A workshop on creating trans-border understanding
KUCHING: About 30 participants attended the “Borderlands – Exploring Commonalities and Overcoming Challenges in Sarawak” workshop held at Swinburne University of Technology Sarawak Campus on Feb 7.
The session which was organised by Swinburne Sarawak’s Faculty of Language and Communication involved those from academic and research fields as well as other members of the public including media practitioners, local historians, government officials and those interested in research on oral heritage.
The one-day workshop conducted by Professor Holger Briel from Xi’an Jiaotong-Liverpool University, China focused on issues relating to the Sarawak-Kalimantan border and studying the oral history of the people living along these national borders; those that are inherited and built with economic, political and cultural agenda in mind.
He suggested methods of conducting an oral history project at specific locations, how to best interview people, the kind of media to use and how to conceptualise these projects to create the oral history of the community and thus increase trans-border understanding.
“New media and technology is getting more dependent and all must acquire the ability to approach new media to encourage the public especially the young people to be more sensitive to own and other’s individual histories, giving them the ability to question their own socialisation, while older people to be given public voice to educate people to the histories of their own ethnicities and those of others,” he added.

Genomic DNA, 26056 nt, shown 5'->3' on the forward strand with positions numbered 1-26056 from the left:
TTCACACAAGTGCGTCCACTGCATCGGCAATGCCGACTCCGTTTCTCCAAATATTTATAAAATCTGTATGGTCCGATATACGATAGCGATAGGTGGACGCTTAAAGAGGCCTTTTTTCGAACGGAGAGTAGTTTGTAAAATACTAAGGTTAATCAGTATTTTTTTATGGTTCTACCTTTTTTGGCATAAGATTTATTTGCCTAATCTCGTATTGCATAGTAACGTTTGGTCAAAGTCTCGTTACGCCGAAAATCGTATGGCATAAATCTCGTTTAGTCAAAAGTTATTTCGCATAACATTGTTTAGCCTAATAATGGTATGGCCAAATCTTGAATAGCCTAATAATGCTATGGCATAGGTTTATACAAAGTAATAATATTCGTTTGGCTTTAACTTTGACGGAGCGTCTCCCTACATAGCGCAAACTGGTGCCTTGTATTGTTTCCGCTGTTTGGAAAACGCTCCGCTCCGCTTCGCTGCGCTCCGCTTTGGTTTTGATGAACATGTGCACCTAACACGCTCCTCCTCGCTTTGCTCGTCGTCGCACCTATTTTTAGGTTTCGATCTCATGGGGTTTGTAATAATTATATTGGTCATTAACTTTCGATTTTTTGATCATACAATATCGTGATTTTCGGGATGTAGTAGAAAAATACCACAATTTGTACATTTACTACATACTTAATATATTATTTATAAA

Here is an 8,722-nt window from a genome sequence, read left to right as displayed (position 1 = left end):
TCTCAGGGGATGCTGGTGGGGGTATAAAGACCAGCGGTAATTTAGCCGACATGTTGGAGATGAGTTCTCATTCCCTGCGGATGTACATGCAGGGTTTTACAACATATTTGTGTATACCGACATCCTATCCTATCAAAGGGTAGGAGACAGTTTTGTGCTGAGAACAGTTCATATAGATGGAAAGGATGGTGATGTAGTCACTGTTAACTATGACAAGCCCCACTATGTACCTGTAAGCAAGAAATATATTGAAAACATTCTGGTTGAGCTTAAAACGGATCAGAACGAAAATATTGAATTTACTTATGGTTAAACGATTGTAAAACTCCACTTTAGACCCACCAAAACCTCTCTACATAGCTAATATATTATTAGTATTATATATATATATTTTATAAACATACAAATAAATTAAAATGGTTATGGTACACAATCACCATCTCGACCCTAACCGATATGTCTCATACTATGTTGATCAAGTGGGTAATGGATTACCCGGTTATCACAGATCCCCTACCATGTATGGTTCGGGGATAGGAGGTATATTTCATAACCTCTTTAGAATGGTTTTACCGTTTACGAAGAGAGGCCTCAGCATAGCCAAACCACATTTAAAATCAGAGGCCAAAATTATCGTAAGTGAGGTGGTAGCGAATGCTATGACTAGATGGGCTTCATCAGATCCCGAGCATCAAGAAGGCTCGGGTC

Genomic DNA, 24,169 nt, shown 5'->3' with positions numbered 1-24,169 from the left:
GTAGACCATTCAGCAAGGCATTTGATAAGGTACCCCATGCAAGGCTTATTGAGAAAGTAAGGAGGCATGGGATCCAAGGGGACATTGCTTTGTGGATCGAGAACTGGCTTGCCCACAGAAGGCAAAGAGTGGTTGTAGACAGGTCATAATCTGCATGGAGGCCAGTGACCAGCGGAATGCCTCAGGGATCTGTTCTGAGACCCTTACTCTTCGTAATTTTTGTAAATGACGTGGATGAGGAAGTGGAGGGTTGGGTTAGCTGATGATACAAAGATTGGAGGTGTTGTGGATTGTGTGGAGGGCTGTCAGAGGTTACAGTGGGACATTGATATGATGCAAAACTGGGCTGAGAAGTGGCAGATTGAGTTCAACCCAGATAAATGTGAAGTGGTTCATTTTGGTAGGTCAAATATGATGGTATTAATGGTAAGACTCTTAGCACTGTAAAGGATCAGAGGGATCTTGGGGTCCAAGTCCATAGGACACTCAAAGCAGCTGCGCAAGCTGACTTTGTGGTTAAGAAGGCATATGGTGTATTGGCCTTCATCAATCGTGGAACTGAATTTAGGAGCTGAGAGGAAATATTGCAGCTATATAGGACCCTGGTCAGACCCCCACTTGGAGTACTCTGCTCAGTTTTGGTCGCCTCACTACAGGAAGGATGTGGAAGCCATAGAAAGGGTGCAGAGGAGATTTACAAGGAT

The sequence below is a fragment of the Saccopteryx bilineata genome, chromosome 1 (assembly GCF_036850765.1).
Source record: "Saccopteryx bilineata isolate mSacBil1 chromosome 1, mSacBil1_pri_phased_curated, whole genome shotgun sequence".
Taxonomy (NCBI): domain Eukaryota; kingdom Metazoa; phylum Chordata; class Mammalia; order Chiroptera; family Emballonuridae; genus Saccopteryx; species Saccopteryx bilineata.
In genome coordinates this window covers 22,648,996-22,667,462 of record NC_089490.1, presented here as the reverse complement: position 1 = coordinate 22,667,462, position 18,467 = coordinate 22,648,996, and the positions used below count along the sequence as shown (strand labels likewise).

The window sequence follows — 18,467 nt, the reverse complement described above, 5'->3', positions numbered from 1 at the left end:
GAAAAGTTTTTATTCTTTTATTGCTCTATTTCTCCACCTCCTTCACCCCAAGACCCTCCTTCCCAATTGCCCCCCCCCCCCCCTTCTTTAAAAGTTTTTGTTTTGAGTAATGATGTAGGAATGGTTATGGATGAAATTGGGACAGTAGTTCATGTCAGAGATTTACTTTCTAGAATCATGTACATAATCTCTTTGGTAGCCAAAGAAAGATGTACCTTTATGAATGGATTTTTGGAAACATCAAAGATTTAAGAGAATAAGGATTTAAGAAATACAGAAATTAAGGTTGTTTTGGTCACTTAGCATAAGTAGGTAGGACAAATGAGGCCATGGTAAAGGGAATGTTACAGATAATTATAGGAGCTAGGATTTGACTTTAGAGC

As for the Sarawak-Kalimantan border, he mentioned that it is important to hear the voices of people usually not heard to raise awareness about the complexity of border issues while complementing government-supported efforts to make border relations fruitful while decreasing the difficulties for those whose lives have been annexed by the border.
He stressed that people needed to think about what was needed to run a local oral history project successfully and the specificities to be considered which may include cultural, geographical and technical aspects.
He mentioned that media training was also needed for interested parties and through the collaborative efforts by media workers, volunteers and interviewees.
A series of workshops and training sessions are also being planned as follow-ups to this introductory session which will be held some time in July this year.